Friday, April 8, 2016

Midnight Special

Review by Joseph Anthony

Recent press about MIDNIGHT SPECIAL has drawn comparisons to Steven Spielberg’s earlier sci-fi work. While those comparisons are valid, MIDNIGHT SPECIAL is unmistakably a Jeff Nichols’ film. SPECIAL has the grandeur and emotional tidings of a Spielberg flick, but like his three previous efforts (SHOTGUN STORIES, TAKE SHELTER, MUD), Nichols brings a southern charm that adds calm and charisma to his work.


2013’s MUD was one of my favorites of that year. In my review for that film, I described it as being “funny, tense, romantic, dramatic and even has some action. And while it’s packed with things we love in film, it still moves at a leisurely pace, telling us the story it wants to tell.” With the exception of romance, this description is just as appropriate for MIDNIGHT SPECIAL.



Whether it’s Michael Shannon’s character in TAKE SHELTER struggling to understand whether his fantastical dreams and visions are prophecies or signs of mental issues, or two young boys managing their own personal struggles while taking care of a convict in MUD, Nichols is already a master of his craft when it comes to telling stories of internal conflict. MIDNIGHT SPECIAL is no exception.


Telling the story of a boy named Alton, played beautifully by ST. VINCENT’s Jaeden Lieberher, who clearly possess special powers (the film is not ambiguous on the matter). Many believe he is the difference between the end of mankind and the world's survival. In order to survive he must be delivered to a specific place on a specific date. The issue becomes more complicated when an Amber Alert is issued for Alton and, reported as kidnapped, the FBI begins pursuit. Agent Servier, played by Adam Driver (or known to most as Kylo Ren from STAR WARS), learns during the manhunt that Alton might be legitimately “special.”  


The first half of the film is a high-octane piece. The film asks you catch up with the story right as it gets going along a dark highway. We know that whatever the truth may be, it is important that Alton be kept safe, and you find yourself immediately cheering for Alton. More than that, you are also rooting for his so-called captors (in reality Alton’s safekeepers) Roy (Michael Shannon) and Lucas (Joel Edgerton).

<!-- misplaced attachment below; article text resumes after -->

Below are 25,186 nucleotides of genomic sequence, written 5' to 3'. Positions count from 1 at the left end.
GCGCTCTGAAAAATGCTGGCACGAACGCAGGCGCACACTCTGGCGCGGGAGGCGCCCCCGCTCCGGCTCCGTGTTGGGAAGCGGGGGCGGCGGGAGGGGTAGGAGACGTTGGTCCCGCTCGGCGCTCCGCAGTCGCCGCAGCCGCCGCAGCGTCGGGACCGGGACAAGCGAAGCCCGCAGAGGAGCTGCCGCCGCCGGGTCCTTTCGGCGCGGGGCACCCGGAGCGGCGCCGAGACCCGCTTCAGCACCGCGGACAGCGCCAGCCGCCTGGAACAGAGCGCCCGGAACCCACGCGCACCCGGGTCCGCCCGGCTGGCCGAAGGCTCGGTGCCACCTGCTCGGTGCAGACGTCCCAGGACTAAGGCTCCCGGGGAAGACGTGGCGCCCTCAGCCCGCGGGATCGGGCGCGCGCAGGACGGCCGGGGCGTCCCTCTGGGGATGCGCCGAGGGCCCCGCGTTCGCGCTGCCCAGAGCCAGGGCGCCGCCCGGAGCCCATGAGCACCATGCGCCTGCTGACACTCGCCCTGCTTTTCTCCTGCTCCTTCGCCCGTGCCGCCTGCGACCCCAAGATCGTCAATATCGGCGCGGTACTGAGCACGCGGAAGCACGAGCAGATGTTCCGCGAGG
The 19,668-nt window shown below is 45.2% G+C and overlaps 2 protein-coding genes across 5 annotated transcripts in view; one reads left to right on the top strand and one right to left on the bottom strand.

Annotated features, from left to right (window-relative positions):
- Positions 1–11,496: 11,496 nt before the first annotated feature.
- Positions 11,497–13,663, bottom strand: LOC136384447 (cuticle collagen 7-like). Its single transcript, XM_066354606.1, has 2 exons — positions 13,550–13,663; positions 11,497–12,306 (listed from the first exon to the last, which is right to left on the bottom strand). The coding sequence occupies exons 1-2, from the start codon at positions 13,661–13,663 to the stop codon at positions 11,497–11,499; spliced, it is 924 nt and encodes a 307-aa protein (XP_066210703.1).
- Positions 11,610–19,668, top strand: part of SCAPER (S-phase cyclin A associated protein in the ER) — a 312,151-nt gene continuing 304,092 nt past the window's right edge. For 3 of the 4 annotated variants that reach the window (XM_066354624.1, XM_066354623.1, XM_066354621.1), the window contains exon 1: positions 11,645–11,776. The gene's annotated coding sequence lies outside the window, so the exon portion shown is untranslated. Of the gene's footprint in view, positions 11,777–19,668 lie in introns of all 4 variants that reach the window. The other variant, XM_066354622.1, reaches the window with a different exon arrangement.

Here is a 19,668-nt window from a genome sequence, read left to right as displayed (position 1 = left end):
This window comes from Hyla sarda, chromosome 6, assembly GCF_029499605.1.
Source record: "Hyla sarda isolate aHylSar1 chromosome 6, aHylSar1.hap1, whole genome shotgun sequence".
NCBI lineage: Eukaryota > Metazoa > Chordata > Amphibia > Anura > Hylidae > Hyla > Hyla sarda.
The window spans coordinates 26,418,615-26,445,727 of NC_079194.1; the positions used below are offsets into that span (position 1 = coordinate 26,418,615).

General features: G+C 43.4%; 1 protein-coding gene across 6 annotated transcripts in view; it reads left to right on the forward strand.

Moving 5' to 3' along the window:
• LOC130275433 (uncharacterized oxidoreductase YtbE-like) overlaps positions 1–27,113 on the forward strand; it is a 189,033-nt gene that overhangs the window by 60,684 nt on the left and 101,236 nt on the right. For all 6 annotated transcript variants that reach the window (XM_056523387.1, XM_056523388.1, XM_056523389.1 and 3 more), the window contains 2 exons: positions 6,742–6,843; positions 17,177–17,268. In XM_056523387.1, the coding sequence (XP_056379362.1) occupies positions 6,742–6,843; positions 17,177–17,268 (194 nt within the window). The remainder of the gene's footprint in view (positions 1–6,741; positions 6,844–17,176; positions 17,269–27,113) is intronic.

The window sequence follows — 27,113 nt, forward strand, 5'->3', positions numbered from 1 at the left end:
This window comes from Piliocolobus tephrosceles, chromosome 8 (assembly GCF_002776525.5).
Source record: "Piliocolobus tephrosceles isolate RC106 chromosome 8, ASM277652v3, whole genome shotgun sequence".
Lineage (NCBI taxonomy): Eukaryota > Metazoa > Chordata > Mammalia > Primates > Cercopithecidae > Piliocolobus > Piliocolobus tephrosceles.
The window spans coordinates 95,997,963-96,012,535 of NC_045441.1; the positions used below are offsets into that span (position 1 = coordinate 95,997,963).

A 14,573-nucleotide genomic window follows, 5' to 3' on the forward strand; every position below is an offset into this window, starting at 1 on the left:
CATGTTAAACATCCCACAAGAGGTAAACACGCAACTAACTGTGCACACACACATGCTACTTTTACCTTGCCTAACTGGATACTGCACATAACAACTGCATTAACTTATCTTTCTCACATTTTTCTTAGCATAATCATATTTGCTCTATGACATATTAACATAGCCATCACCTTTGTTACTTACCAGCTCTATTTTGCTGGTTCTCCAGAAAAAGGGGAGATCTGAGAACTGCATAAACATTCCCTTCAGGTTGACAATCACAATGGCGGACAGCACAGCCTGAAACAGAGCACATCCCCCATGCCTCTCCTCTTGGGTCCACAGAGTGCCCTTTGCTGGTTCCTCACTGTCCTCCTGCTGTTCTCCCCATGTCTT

Understanding that Alton, who often sports oversized goggles and soundproof earmuffs, is both an innocent child and the product of something more spectacular, you can’t help but feel your nerves rattle as he is moved about the American landscape like some sort of illegal product. He must be kept secret and safe. Even those who believe in Alton as our salvation do not know exactly how everything is going to play out. Roy, Lucas and eventually Sarah (Kirsten Dunst) work solely on Alton’s visions and suggestions, that is, based on faith. It is their faith that brought them together in the first place, as all belonged to a cult-like congregation before setting off on their journey through the deep south.


MIDNIGHT SPECIAL’s conclusion will be the dividing factor for audiences. The ending works fine for me, but I can appreciate those who might feel it’s too much. Two thirds of the film are so finely tuned and written that no matter what, the movie may have written itself into a corner. No matter how it ended, it would have alienated certain viewers. Nichols make his choice and I believe it’s the bolder of the options he had. Regardless, you will have to decide for yourself.


MIDNIGHT SPECIAL is Nichols’ most concise film. Both TAKE SHELTER and MUD (while favorites of mine) contain some excess fat and, at times, feel like that could benefit from a good trimming. SPECIAL tells a large story rather quickly considering the scope of the picture (if you’re to trust Alton’s believers, it essentially has the possibility of being an apocalyptic picture). 

Revolving around faith and the relationship between parents and a child, Nichols has said that the film originated when his own son became ill. Nichols had to figure out how to both care for the person he loves most while realizing that he is powerless in some ways to what may come for that same person.

There’s a moment in Nichols’ 2011 film TAKE SHELTER where Michael Shannon’s character stands on the side of a highway and looks on in astonishment at a lightening storm, asking to himself, “Is anyone seeing this?” It’s the same question I ponder after each of Nichols' films. Each film lovingly crafted and each deserving of a wider audience. Take a chance, MIDNIGHT SPECIAL deserves an audience.


4 out of 4 stars

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